Industrial Economics

Our first challenge is to create an entire economic infrastructure, from top to bottom, out of whole cloth. No gradual evolution from previous economic systems is possible, because there IS no previous economic system. Each interdependent piece must be materialized simultaneously and in perfect working order; otherwise the system will crash out before it ever gets off the ground.

– CEO Nwabudike Morgan, “The Centauri Monopoly”

A very distinct feature of modern societies is that everything is dependent on everything else. Not by design, but by necessity. Should one part of the system suffer a critical failure, everything else would follow suit. The most dramatic example of this is if the production of electricity were to suddenly not happen – whatever you were up to before the interruption, you are no longer doing it now. The same goes, albeit perhaps not as dramatically, for every other critical system. If the water stops, then agriculture stops. If agriculture stops, then food stops. And so on, in ever more complex and interdependent chains of supply and demand.

While it might be tempting to proclaim that some aspect is more important than the others, the crux of the matter is that they are all critical. If any one component breaks down, everything stops – the only difference is the particulars. If you’ve ever played a town management survival game, you know it really does not matter whether everyone died from lack of food or from a preventable disease. In both cases, everyone died, and your next playthrough will be informed by the need to make every aspect function in good working order.

This does, however, highlight an inherent contradiction of for-profit economics. The drive to maximize profits tends to manifest as a wish to maximize efficiency. In a tautological fashion, efficiency is defined as the reduction of expenditure whilst also maintaining profitability. You gotta spend money to make money, but preferably only the minimum amount of it. There is a tendency to skimp on the things that are not quite necessary when everything goes according to plan, but become very, very necessary once disaster strikes.  On Earth, this manifested itself in the Triangle Shirtwaist Factory Fire, where the lack of preparedness caused over a hundred workers to die as the fire raged. On Chiron, it might manifest as not implementing the double and triple redundancy layers that prevent things from critically falling apart, but which do not generate profit in any immediate sense.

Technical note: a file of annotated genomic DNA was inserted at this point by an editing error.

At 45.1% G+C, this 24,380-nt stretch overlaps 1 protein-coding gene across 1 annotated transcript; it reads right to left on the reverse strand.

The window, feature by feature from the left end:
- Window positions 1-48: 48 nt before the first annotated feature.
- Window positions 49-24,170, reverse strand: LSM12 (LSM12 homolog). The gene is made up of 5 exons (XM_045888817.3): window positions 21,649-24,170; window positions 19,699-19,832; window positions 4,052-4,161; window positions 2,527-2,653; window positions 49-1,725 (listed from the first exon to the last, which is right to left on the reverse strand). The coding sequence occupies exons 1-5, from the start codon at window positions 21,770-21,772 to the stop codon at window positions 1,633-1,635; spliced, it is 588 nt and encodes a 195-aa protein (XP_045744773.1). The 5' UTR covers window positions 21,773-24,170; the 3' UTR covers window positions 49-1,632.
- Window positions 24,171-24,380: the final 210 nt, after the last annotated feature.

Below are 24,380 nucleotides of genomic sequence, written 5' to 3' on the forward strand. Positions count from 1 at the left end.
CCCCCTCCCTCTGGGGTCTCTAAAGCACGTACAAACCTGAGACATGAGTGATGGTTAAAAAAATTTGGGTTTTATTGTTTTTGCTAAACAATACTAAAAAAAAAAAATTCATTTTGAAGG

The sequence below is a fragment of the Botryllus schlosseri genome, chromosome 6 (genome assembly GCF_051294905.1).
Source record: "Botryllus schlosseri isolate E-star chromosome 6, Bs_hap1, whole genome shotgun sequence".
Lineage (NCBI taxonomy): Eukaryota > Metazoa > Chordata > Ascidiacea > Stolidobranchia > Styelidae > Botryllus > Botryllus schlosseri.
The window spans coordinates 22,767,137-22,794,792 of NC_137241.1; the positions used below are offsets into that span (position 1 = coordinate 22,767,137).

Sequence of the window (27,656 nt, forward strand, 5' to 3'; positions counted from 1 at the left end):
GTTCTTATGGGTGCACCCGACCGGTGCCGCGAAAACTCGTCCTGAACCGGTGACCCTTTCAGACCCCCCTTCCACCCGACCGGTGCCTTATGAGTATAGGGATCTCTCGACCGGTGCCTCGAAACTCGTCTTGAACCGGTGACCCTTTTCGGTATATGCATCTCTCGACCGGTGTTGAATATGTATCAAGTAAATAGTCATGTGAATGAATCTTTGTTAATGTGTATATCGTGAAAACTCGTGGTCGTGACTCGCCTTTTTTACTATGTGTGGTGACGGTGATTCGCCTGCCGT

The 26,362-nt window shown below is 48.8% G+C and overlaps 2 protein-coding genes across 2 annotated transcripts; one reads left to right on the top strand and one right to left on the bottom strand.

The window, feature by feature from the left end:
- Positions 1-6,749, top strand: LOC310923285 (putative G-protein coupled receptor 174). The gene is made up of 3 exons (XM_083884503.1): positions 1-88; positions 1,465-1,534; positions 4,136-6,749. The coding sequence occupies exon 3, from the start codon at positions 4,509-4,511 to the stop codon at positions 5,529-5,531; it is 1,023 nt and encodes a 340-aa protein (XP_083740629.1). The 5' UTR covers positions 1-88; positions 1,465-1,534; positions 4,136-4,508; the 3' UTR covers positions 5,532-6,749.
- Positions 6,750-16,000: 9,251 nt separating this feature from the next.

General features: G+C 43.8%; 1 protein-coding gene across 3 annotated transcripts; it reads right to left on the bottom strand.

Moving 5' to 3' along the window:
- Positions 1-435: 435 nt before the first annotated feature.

The challenge for Morgan – and indeed every other faction – is to create a situation where it is sustainable to focus exclusively on the profitability of an activity. There is a vast range of infrastructure that has to be constructed within a long term time frame in order to enable short term profit as a social mode of organization. If you want to build capitalism from scratch, you must first construct a social universe.

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Social Psych